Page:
Gratitude For Love

Hopefully without revealing too much plot, this post’s love songs are about Deanna in The Transition Piece, and how grateful she is for the real love she truly had with her husband.

Understandably, grief seems like an entirely negative experience, particularly when it’s new and fresh, and particularly when the changed (not lost…changed) connection was strong and unique. But grief does evolve, and eventually, in Deanna’s case, it evolves into gratitude for what she had…for how she was loved, for the good memories she made, for how she felt when she was with her husband, for that connection she was lucky enough to have. She eventually realizes that while she hurts, she had a great gift. A heart broken with grief is evidence that that heart loved and was loved back fiercely. That’s something to be grateful for.

Of course, gratitude doesn’t immediately happen for her. At first, grief only feels like hollow loss. There’s not only the pain of accepting that who once was there, who she counted on for so much, is no longer, and will no longer be there, but also the pain of personal regret. Deanna dwells for a while on all the things she wished she would have said and done so her husband knew without a doubt how much he meant to her…for every mistake she ever made…every (even unintentionally) unkind word or deed…every missed opportunity…every time she took that connection and his presence in her life for granted…desperately wishing there was anything she could do to get him back. There’s a scene where she’s talking about not being able to recognize herself without him.

grief
At first (and for a while), her grief feels like Pearl Jam’s Just Breathe.
That’s how Deanna began to heal from grief and loss…by just breathing. By just making it through another day, working on accepting that it happened. And accepting that accepting it sometimes takes a while. There’s never a time over the course of the book where Deanna doesn’t miss her husband. And there may never be a time for the rest of her life that she doesn’t miss him.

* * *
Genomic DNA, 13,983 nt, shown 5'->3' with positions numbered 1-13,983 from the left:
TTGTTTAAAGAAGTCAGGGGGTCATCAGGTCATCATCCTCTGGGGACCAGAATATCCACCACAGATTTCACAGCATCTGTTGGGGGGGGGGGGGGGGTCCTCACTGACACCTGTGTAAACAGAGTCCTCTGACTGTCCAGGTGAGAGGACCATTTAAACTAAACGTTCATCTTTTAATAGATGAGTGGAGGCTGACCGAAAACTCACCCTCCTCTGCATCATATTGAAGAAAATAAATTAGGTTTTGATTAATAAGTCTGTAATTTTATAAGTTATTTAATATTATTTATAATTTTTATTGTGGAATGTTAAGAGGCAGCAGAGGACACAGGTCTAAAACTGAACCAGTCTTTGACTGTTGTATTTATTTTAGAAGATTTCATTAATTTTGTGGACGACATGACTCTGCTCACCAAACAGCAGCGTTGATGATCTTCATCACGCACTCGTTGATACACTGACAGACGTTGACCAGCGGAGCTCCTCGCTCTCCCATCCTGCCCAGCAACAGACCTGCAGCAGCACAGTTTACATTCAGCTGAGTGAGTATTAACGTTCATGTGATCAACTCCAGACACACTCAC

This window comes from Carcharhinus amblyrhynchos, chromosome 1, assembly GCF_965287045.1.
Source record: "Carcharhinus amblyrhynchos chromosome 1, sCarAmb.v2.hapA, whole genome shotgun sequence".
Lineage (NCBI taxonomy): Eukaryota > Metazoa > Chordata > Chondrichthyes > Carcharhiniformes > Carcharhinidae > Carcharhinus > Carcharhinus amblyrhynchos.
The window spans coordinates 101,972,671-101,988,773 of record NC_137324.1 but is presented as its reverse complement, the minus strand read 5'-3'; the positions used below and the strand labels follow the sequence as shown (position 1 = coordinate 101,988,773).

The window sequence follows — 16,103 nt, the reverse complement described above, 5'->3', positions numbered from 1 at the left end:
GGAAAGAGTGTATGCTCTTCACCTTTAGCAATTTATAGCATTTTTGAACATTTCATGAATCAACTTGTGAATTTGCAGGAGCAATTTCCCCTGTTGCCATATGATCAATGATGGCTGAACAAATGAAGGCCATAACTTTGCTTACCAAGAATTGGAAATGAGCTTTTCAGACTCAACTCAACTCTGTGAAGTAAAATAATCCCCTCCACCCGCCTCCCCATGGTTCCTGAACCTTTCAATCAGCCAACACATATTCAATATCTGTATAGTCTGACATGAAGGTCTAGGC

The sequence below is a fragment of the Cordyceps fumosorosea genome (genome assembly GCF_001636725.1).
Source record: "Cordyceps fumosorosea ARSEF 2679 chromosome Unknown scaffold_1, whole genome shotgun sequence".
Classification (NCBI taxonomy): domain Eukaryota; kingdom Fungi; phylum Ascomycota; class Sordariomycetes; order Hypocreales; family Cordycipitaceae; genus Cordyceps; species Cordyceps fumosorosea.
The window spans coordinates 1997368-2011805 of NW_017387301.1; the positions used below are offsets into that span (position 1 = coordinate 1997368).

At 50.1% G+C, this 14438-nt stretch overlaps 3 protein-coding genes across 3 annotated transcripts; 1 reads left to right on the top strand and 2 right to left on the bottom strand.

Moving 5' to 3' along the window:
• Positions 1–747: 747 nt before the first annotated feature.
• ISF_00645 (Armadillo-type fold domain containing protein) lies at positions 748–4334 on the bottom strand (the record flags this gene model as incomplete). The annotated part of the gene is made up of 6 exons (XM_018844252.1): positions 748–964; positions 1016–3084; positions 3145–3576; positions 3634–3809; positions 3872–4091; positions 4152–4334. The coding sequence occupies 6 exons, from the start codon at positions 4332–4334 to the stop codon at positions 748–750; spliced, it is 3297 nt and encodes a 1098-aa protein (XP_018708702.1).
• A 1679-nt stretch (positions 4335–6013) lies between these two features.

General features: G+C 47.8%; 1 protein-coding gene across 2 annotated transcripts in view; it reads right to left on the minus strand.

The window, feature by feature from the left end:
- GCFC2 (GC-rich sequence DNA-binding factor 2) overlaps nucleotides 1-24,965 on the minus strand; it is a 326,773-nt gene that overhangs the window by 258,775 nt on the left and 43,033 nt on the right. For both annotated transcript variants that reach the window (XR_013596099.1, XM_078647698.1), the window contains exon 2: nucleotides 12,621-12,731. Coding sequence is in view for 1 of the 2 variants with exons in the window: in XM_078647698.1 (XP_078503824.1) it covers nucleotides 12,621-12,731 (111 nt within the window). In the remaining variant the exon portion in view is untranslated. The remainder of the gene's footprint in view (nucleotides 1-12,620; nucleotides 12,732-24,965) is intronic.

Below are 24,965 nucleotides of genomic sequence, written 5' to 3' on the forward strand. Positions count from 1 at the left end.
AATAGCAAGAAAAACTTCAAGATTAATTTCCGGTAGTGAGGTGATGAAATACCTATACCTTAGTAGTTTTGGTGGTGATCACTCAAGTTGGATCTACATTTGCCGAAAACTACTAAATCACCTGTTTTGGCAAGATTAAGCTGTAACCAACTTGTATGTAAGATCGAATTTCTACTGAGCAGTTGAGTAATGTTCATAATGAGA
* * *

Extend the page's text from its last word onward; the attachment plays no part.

But by the end of the book, Deanna’s grief has transformed into something that isn’t constant sadness and empty loss. She becomes able to recognize her own identity apart from the connections she’s made, and gains the ability to make new connections and see the parallels in her relationship with her husband to the potential future of other people, and she realizes that she wants other people to find and experience what she was fortunate enough to have. She moves more toward Hello Young Lovers from Rogers and Hammerstein’s The King and I.

Hello young lovers whoever you are
I hope your troubles are few
All my good wishes go with you tonight
I’ve been in love like you
Be brave young lovers and follow your star
Be brave and faithful and true
Cling very close to each other tonight
I’ve been in love like you
I know how it feels to have wings on your heels
And to fly down the street in a trance
You fly down a street on a chance that you’ll meet
And you meet, not really by chance
Don’t cry young lovers whatever you do
Don’t cry because I’m alone
All of my memories are happy tonight
I’ve had a love of my own
I’ve had a love of my own like yours
I’ve had a love of my own

I know, right? These two songs could scarcely be more different. The styles. The writing. The delivery. The time frames they represent and the time in which they were written. The emotions they call forth. Just Breathe makes me weep. Like…ugly cry sobbing. And Hello Young Lovers feels like a toast I’d give at a wedding if I were brave enough to give a toast at a wedding. Just Breathe is rough and raw and maudlin but modern somehow. Hello Young Lovers is traditional and formal but…joyfully triumphant almost.
But ARE they that different, really? Maybe I’m the only one who can see the journey from one to the other. But that’s how I saw Deanna’s grief…and her love…move and change and grow. And I think these are two great love songs. They are songs about grief, but they are songs honoring the good fortune of a great love.

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